This is the fifth part of the series Buying a Los Angeles home.
In this post I will address making an offer once you have found THE home.
The actual negotiation of the offer is addressed in Part 6.
You have looked at several homes and are focused on one on which you would like to make an offer. Backing up a little from here, don’t be afraid to make an offer on the first one you see. You don’t have to visit every home on the market. If you like it make the offer, because it is quite possible when you come back to it it may be gone, even if it has been sitting on the market for a while. I can’t tell you how many times a client makes an offer on one of those homes only to find someone else popping up to make an offer.
Your strategy will be somewhat different depending on whether it is a sellers’ or a buyers’ market.
In a sellers’ market new inventory is low and when something good comes on the market in a good area chances are you are not going to be the only person making an offer. Assuming that you are ready to go with your pre-approval letter from a lender, how do you make sure yours is the winning one? Here is where your Realtor® will help you. For the examples below we are going to assume that all the competing offers are from buyers requiring a loan. It is often difficult to compete with all-cash buyers, however sometimes cash buyers’ offers are lower and their terms may not be as favorable as yours. You will know that others are involved in negotiations by the counter-offer you received which divulges that fact:
- Your agent will know how well the home is priced by having compared it with recent sales in the immediate area.
- If it is overpriced you will probably not be in a multiple offer situation and you are going to be negotiating a reasonable price for the home, especially if you are getting a loan. The property has to appraise in order for you to get that loan. Listen to your agent’s advice on where to start your offer. Too low an offer and you may not encourage a counter-offer. You want to keep negotiating until you reach an agreement with the Seller where you are both happy.
- If the property is well-priced and you are competing with others, you most definitely do not want to be starting your offer below the asking price. If so, others may receive a counter-offer and you may be left out. You might even consider offering a little above the asking price, but giving yourself some room to go higher should you receive a counter-offer.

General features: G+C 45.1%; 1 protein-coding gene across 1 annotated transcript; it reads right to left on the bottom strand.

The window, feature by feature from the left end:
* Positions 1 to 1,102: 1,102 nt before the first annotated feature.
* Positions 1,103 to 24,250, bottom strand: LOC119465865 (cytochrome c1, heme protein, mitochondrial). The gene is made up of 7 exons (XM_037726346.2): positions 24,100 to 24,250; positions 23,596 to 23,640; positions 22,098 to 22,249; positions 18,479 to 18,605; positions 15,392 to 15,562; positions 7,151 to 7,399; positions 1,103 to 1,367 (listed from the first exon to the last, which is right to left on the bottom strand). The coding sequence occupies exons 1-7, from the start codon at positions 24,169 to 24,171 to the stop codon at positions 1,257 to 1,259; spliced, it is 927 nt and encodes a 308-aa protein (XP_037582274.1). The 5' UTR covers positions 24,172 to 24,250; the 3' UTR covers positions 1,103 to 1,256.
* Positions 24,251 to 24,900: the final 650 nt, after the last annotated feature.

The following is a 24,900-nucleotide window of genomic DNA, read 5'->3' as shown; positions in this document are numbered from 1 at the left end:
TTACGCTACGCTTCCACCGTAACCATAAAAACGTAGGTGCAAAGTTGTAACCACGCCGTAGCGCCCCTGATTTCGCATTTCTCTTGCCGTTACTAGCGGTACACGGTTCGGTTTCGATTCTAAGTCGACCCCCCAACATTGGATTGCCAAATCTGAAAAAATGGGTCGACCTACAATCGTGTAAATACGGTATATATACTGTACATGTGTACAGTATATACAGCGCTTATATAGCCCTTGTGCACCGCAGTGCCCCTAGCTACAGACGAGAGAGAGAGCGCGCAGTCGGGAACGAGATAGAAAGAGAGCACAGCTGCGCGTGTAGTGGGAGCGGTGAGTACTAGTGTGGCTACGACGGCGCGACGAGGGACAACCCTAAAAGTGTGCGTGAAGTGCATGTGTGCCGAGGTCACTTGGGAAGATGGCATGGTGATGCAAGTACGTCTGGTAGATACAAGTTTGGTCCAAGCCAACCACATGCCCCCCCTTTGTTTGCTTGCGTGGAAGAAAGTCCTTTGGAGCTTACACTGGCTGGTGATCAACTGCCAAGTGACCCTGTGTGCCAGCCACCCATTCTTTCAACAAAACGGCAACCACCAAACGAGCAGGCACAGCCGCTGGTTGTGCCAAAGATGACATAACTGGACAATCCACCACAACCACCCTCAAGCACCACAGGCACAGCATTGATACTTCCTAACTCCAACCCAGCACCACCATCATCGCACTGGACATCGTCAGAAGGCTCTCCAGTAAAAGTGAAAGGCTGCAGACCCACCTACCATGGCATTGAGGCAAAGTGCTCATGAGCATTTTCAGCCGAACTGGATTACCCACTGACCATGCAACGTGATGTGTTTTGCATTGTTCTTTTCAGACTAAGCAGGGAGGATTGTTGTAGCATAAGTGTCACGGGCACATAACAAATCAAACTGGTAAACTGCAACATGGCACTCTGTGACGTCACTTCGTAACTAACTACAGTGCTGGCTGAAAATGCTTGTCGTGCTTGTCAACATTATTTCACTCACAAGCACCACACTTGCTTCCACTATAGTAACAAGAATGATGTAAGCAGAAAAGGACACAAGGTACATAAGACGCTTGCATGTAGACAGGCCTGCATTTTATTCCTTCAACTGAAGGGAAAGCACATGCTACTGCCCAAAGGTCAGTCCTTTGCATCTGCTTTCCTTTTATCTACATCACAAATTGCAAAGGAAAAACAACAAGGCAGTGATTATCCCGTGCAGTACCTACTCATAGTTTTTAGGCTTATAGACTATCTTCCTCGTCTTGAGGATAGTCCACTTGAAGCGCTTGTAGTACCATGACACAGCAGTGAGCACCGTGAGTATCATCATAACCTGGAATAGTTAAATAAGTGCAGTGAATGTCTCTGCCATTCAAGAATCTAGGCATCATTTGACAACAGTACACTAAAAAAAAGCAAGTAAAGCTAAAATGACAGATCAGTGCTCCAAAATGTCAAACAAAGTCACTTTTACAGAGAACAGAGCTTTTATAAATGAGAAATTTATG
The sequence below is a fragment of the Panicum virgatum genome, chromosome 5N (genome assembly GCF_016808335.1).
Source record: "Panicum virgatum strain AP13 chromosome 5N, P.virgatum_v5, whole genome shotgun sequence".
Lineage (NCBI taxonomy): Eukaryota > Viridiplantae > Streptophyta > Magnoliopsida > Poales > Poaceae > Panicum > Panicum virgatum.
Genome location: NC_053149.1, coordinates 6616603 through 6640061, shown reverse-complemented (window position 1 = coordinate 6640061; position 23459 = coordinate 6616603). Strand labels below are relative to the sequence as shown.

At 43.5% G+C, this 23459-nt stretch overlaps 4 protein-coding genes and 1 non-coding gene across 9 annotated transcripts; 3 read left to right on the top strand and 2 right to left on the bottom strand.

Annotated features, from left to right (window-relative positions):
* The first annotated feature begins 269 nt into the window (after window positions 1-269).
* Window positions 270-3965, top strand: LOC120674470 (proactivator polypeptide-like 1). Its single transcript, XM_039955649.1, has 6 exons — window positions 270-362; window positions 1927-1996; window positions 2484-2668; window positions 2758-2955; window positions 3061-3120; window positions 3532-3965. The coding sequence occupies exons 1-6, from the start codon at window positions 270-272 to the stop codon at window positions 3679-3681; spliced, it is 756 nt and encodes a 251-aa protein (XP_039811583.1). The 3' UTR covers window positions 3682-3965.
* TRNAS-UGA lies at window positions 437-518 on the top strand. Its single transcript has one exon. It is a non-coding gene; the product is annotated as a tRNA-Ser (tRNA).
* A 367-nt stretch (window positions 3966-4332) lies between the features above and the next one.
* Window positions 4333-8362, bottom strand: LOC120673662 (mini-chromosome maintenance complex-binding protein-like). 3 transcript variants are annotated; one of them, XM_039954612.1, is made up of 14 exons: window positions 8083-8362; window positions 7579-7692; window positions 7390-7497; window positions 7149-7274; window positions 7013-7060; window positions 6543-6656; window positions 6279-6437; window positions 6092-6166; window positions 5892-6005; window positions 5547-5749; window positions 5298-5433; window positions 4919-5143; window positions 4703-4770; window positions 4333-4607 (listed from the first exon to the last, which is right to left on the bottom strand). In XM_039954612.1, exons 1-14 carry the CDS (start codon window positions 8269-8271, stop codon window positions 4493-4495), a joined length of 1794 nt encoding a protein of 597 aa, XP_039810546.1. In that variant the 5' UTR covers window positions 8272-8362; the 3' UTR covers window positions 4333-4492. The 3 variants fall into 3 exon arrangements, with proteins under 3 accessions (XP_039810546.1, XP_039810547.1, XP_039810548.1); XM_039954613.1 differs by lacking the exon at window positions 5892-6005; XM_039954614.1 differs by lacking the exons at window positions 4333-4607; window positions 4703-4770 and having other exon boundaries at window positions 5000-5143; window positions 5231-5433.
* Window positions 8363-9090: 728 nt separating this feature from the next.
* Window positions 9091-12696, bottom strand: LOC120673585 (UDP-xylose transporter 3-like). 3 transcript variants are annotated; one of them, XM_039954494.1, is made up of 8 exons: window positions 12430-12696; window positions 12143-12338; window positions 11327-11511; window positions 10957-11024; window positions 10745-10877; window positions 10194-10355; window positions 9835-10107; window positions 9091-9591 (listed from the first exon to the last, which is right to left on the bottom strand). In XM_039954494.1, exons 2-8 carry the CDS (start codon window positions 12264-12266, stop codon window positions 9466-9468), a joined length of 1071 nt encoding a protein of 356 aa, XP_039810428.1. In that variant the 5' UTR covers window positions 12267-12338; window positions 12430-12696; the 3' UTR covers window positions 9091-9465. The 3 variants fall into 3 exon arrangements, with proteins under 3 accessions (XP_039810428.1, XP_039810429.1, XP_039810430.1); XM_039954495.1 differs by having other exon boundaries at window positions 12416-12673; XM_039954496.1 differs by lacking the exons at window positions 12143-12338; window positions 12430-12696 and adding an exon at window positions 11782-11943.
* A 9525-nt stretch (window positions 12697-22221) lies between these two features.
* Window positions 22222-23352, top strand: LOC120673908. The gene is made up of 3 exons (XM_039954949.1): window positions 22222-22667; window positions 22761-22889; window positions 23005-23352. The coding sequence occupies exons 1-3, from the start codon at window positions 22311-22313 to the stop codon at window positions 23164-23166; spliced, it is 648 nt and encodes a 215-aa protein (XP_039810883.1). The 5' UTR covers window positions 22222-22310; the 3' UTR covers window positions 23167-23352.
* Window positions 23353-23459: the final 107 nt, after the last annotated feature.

- Another scenario is where the home is obviously way under-priced. This is often a strategy in a sellers’ market to encourage a bidding war among buyers. This is a tricky situation. What do you offer? Your agent will have an idea of were to start your offer, again based on recent sales in the area. In this case the home is most probably going to sell way over the asking price, and at some stage you may not be able to remain in the bidding process.
- There are other ways you can make your offer stand out:
- Lower the contingency period on your inspection. The standard period on the contract is 17 days. You can easily lower that to 7 days. All that means is you have to complete all your inspections during that time-period. If there are problems and you ask for repairs, the clock stops.
- Don’t ask for things over and above what are already on the contract, or options on it (termite clearance, home warranty, etc.), i.e. keep the offer as clean as possible.
- Don’t be offended by a counter-offer. You should be pleased that you received one because it means that the Seller is taking you seriously. Look at the terms being requested and consider them carefully. The Seller may require a longer escrow period; they may want you to shorten the appraisal contingency period, etc. but probably they will be asking you to meet a specific price, or for your “best and final” offer.
The last bullet point is where you need to go all out with the help of your agent. Decide how much you want the home and then pull out all the stops. Generally the conditions are going to involve money, so you need to know your limit and possibly meet it. We will assume that the increased price will still meet the appraiser’s price. These are some options if it does not meet the price.
In any event, your agentis going to help you navigate through this stage so that you end up with the accepted offer. Bottom line, this is not personal, it is business, and if you can put your ego aside. You may be surprised at the outcome.
Buying a Los Angeles Home – The Series:
Step 1: Getting ready to buy
Step 2: Why use a Realtor?
Step 3: Define your criteria
Step 4: Start your search
Step 5: Make your offer (about the purchase contract)
Step 6: Be prepared to negotiate
Step 7: Go through the escrow process
Step 8: Taking Title
Step 10: Prepare for your new home
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